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Antimicrobial activity of nanoliposomes co-encapsulating nisin and garlic extract against Gram-positive and Gram-negative bacteria in milk
- Pinilla, Cristian Mauricio Barreto, Brandelli, Adriano
- Innovative food science & emerging technologies 2016 v.36 pp. 287-293
- Escherichia coli, Gram-negative bacteria, Listeria monocytogenes, Salmonella Enteritidis, Staphylococcus aureus, anti-infective properties, biopreservatives, encapsulation, food pathogens, food preservatives, food quality, garlic, minimally processed foods, nanoparticles, natural additives, nisin, phosphatidylcholines, refrigeration, shelf life, synergism, temperature, whole milk, zeta potential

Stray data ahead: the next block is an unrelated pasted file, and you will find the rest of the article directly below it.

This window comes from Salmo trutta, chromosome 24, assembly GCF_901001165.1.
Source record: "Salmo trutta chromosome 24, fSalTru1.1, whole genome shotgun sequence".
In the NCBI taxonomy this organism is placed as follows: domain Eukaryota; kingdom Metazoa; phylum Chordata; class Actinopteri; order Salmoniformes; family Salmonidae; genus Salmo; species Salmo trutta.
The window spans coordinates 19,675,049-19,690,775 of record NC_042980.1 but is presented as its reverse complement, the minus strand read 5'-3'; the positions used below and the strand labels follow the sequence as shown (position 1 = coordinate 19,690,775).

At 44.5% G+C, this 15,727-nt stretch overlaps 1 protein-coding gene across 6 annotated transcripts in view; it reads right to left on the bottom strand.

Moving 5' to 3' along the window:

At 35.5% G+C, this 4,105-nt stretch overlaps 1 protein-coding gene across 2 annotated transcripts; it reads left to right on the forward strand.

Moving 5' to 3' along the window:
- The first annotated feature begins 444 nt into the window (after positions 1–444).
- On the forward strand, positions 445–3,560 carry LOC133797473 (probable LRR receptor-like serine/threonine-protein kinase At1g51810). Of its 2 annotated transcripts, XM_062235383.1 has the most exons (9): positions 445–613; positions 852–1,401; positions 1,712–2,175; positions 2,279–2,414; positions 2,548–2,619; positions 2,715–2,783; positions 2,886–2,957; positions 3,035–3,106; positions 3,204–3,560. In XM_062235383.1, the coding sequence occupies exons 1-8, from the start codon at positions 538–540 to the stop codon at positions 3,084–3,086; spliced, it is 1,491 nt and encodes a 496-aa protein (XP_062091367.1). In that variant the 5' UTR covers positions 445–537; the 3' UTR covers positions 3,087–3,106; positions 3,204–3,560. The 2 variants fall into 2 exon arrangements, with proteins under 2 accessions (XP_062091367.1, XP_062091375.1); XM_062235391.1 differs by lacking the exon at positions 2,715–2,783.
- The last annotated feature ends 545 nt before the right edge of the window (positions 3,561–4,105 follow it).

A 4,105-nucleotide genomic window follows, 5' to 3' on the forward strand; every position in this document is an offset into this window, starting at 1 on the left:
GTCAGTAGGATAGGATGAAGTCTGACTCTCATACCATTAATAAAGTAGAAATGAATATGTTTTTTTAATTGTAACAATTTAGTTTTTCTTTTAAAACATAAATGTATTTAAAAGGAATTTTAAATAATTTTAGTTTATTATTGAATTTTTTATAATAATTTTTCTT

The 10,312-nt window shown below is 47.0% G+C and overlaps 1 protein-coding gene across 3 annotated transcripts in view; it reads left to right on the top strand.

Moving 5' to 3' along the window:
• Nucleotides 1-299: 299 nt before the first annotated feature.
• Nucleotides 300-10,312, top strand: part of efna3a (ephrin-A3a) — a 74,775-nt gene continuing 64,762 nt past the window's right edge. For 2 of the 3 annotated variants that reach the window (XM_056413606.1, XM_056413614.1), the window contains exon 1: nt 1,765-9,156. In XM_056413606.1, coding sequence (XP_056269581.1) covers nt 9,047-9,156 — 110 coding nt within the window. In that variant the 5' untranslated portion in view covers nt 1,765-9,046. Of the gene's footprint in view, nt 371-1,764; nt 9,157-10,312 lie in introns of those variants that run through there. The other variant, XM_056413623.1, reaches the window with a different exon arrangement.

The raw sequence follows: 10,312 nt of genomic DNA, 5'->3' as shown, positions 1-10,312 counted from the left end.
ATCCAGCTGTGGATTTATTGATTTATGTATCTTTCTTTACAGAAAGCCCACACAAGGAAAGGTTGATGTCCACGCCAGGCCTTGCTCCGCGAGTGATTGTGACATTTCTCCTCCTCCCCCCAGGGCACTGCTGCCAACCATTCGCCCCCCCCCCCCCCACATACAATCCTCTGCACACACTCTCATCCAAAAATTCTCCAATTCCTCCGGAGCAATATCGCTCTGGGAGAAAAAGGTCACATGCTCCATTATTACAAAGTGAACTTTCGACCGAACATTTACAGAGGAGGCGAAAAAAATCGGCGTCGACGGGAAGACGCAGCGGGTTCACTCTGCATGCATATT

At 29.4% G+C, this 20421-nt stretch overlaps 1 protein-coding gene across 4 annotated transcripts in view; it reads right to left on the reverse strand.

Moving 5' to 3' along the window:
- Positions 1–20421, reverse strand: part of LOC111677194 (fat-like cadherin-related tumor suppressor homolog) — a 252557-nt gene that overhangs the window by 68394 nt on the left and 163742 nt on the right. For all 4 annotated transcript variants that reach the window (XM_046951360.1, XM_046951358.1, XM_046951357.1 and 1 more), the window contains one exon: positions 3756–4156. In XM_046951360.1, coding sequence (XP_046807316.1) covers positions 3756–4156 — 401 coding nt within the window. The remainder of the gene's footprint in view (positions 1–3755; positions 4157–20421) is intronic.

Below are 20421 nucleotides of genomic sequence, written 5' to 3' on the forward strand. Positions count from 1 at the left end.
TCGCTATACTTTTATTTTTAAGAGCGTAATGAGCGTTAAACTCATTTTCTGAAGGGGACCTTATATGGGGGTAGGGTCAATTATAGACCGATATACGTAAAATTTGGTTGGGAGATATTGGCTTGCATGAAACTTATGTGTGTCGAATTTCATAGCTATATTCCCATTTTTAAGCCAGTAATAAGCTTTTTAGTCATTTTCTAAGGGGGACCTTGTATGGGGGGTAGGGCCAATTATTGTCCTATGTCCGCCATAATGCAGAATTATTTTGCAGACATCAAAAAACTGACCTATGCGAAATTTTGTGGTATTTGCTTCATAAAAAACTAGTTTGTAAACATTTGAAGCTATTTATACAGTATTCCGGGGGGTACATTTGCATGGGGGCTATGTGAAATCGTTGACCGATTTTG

- Nisin and garlic extract (GE) were co-encapsulated into phosphatidylcholine nanoliposomes. The mean diameter and zeta potential of the nanoparticles were 179nm and −27.7mV, respectively, with an entrapment efficiency of about 82% and 90% for nisin and GE, respectively. The efficiency of free and encapsulated nisin-GE to control the development of Listeria monocytogenes, Salmonella Enteritidis, Escherichia coli and Staphylococcus aureus was assessed over time in whole milk at 37°C. At such abuse temperature conditions, both free and liposomal nisin-GE resulted a difference of 1–4logCFU/ml against the strains tested, when compared with free nisin and GE separately. A difference of 5–6logCFU/ml in viable counts of Gram-positive strains and 3–4logCFU/ml for Gram-negative bacteria was observed for treatments with nisin-GE when compared to the control. The effect of nisin-GE on L. monocytogenes was evaluated under refrigeration (7±1°C) for up to 25days. Viable counts for treatments with free and encapsulated nisin-GE were 4–5logCFU/ml lower than the values reached by the control. Liposome encapsulation of natural antimicrobials with synergistic effect may be important to overcome stability issues and undesirable interaction with food components. The results of this study indicated that nanoliposome-encapsulated nisin-GE has potential as an antimicrobial formulation for food use.There is increased interest for minimally processed foods and natural additives, which agrees with the use of natural antimicrobials as food preservatives. Co-encapsulation of antimicrobials may extend the inhibitory spectrum and effectiveness in controlling food pathogens. The use of nanoliposomes for delivery of natural antimicrobials in dairy products represents an interesting alternative for controlled release of biopreservatives and improvement of food quality and shelf life.